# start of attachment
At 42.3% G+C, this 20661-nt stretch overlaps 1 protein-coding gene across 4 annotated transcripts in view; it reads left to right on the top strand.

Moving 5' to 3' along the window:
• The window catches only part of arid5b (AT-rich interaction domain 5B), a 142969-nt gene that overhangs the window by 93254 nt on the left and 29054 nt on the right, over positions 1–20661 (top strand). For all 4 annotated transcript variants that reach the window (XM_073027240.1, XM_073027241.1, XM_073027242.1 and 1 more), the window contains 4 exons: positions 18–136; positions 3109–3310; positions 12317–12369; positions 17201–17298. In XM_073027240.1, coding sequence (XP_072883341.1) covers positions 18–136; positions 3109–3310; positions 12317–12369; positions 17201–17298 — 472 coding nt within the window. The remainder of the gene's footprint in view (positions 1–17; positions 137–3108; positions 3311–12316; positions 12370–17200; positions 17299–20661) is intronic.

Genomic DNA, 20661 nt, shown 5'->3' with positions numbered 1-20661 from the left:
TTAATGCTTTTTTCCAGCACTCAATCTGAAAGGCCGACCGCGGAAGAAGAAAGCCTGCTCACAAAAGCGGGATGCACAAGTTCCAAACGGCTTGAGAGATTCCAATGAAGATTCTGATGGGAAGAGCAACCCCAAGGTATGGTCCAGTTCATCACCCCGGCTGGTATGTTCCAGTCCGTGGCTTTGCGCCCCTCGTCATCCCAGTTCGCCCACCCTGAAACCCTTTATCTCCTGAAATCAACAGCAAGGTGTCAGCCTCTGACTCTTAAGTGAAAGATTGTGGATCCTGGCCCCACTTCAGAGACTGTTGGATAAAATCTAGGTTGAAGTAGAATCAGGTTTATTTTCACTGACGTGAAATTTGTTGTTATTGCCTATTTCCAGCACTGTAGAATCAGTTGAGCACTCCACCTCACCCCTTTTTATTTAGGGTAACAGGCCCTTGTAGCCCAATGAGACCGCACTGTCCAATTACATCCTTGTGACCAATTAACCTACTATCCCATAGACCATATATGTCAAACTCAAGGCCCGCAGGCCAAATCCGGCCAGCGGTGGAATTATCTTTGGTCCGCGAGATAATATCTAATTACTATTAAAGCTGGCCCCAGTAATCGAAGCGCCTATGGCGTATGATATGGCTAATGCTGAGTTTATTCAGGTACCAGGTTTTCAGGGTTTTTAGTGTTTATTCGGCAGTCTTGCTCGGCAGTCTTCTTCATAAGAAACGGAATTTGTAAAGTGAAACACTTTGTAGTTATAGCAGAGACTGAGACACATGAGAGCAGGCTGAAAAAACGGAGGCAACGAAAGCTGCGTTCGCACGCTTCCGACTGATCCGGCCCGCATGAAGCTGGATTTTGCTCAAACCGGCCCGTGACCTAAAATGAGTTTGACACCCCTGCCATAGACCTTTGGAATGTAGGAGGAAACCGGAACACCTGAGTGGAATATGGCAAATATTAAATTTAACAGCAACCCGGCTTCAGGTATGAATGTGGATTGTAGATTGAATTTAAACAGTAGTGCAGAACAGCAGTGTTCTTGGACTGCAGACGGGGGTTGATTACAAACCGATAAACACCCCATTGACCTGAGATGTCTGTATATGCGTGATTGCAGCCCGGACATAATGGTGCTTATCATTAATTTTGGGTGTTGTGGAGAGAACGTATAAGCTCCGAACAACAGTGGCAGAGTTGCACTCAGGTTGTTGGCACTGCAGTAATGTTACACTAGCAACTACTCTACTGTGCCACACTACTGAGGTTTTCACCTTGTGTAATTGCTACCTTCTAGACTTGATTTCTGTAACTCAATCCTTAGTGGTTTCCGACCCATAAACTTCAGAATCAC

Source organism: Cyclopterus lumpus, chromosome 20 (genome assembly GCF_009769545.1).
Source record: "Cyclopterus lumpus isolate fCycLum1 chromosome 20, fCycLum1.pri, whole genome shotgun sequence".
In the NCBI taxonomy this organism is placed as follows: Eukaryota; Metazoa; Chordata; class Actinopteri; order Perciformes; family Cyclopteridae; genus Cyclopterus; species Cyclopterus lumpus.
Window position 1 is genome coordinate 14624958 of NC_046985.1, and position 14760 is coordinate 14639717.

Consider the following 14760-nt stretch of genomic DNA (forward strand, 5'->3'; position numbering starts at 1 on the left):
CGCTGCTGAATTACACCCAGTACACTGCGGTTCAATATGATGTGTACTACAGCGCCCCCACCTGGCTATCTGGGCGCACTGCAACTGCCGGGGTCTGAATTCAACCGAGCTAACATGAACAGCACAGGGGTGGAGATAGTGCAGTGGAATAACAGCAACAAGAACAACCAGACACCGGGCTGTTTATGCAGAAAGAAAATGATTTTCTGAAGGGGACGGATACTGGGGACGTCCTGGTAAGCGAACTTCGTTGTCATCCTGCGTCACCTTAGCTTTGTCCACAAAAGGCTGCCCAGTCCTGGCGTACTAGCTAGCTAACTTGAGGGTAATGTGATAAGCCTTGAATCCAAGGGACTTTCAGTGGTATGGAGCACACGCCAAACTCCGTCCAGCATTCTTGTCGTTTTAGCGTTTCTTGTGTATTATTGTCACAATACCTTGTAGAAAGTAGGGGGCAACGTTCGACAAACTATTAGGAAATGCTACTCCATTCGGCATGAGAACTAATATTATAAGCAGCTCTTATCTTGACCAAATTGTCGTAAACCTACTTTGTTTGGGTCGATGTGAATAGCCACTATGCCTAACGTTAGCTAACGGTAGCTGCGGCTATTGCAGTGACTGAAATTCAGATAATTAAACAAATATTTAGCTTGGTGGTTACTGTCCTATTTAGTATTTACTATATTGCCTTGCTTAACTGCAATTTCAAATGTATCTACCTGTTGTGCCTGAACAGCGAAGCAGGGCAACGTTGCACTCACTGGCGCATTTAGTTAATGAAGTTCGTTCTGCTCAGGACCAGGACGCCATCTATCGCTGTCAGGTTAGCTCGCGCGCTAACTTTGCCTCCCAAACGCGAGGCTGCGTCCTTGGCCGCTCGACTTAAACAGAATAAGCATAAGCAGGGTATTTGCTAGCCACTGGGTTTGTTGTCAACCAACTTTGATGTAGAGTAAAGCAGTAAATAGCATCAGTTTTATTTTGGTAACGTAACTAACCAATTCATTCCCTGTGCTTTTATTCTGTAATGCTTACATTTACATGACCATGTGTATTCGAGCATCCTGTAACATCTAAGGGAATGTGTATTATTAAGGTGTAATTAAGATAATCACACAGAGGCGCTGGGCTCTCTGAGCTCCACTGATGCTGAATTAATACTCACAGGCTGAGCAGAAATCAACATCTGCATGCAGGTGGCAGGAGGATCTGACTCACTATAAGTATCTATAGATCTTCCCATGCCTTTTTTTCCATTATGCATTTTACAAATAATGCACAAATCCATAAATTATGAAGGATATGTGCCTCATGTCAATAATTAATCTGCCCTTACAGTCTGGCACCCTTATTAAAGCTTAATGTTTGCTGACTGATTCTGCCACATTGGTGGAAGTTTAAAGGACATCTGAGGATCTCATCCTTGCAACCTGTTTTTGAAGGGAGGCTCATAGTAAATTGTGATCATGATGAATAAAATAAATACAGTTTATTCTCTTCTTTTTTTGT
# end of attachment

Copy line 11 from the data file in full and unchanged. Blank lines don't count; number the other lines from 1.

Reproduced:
CGCTGCTGAATTACACCCAGTACACTGCGGTTCAATATGATGTGTACTACAGCGCCCCCACCTGGCTATCTGGGCGCACTGCAACTGCCGGGGTCTGAATTCAACCGAGCTAACATGAACAGCACAGGGGTGGAGATAGTGCAGTGGAATAACAGCAACAAGAACAACCAGACACCGGGCTGTTTATGCAGAAAGAAAATGATTTTCTGAAGGGGACGGATACTGGGGACGTCCTGGTAAGCGAACTTCGTTGTCATCCTGCGTCACCTTAGCTTTGTCCACAAAAGGCTGCCCAGTCCTGGCGTACTAGCTAGCTAACTTGAGGGTAATGTGATAAGCCTTGAATCCAAGGGACTTTCAGTGGTATGGAGCACACGCCAAACTCCGTCCAGCATTCTTGTCGTTTTAGCGTTTCTTGTGTATTATTGTCACAATACCTTGTAGAAAGTAGGGGGCAACGTTCGACAAACTATTAGGAAATGCTACTCCATTCGGCATGAGAACTAATATTATAAGCAGCTCTTATCTTGACCAAATTGTCGTAAACCTACTTTGTTTGGGTCGATGTGAATAGCCACTATGCCTAACGTTAGCTAACGGTAGCTGCGGCTATTGCAGTGACTGAAATTCAGATAATTAAACAAATATTTAGCTTGGTGGTTACTGTCCTATTTAGTATTTACTATATTGCCTTGCTTAACTGCAATTTCAAATGTATCTACCTGTTGTGCCTGAACAGCGAAGCAGGGCAACGTTGCACTCACTGGCGCATTTAGTTAATGAAGTTCGTTCTGCTCAGGACCAGGACGCCATCTATCGCTGTCAGGTTAGCTCGCGCGCTAACTTTGCCTCCCAAACGCGAGGCTGCGTCCTTGGCCGCTCGACTTAAACAGAATAAGCATAAGCAGGGTATTTGCTAGCCACTGGGTTTGTTGTCAACCAACTTTGATGTAGAGTAAAGCAGTAAATAGCATCAGTTTTATTTTGGTAACGTAACTAACCAATTCATTCCCTGTGCTTTTATTCTGTAATGCTTACATTTACATGACCATGTGTATTCGAGCATCCTGTAACATCTAAGGGAATGTGTATTATTAAGGTGTAATTAAGATAATCACACAGAGGCGCTGGGCTCTCTGAGCTCCACTGATGCTGAATTAATACTCACAGGCTGAGCAGAAATCAACATCTGCATGCAGGTGGCAGGAGGATCTGACTCACTATAAGTATCTATAGATCTTCCCATGCCTTTTTTTCCATTATGCATTTTACAAATAATGCACAAATCCATAAATTATGAAGGATATGTGCCTCATGTCAATAATTAATCTGCCCTTACAGTCTGGCACCCTTATTAAAGCTTAATGTTTGCTGACTGATTCTGCCACATTGGTGGAAGTTTAAAGGACATCTGAGGATCTCATCCTTGCAACCTGTTTTTGAAGGGAGGCTCATAGTAAATTGTGATCATGATGAATAAAATAAATACAGTTTATTCTCTTCTTTTTTTGT